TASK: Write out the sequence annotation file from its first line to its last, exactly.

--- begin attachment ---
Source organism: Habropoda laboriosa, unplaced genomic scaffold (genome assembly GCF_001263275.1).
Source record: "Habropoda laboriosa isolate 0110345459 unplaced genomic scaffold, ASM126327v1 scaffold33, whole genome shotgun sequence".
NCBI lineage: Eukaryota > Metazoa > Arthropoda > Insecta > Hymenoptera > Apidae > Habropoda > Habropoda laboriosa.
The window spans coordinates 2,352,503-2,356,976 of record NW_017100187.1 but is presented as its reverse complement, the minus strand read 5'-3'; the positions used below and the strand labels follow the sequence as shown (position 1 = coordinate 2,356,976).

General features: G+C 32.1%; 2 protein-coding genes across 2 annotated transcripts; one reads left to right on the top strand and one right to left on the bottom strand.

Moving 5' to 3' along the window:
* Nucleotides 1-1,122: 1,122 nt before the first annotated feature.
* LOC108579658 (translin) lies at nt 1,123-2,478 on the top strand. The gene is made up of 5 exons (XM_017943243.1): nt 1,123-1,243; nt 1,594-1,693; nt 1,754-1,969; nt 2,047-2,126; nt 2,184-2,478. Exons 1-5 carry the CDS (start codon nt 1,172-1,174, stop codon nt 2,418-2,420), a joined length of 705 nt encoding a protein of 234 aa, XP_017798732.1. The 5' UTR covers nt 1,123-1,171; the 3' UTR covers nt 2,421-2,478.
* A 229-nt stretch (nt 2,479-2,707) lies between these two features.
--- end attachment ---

Source organism: Habropoda laboriosa, unplaced genomic scaffold (genome assembly GCF_001263275.1).
Source record: "Habropoda laboriosa isolate 0110345459 unplaced genomic scaffold, ASM126327v1 scaffold33, whole genome shotgun sequence".
NCBI lineage: Eukaryota > Metazoa > Arthropoda > Insecta > Hymenoptera > Apidae > Habropoda > Habropoda laboriosa.
The window spans coordinates 2,352,503-2,356,976 of record NW_017100187.1 but is presented as its reverse complement, the minus strand read 5'-3'; the positions used below and the strand labels follow the sequence as shown (position 1 = coordinate 2,356,976).

General features: G+C 32.1%; 2 protein-coding genes across 2 annotated transcripts; one reads left to right on the top strand and one right to left on the bottom strand.

Moving 5' to 3' along the window:
* Nucleotides 1-1,122: 1,122 nt before the first annotated feature.
* LOC108579658 (translin) lies at nt 1,123-2,478 on the top strand. The gene is made up of 5 exons (XM_017943243.1): nt 1,123-1,243; nt 1,594-1,693; nt 1,754-1,969; nt 2,047-2,126; nt 2,184-2,478. Exons 1-5 carry the CDS (start codon nt 1,172-1,174, stop codon nt 2,418-2,420), a joined length of 705 nt encoding a protein of 234 aa, XP_017798732.1. The 5' UTR covers nt 1,123-1,171; the 3' UTR covers nt 2,421-2,478.
* A 229-nt stretch (nt 2,479-2,707) lies between these two features.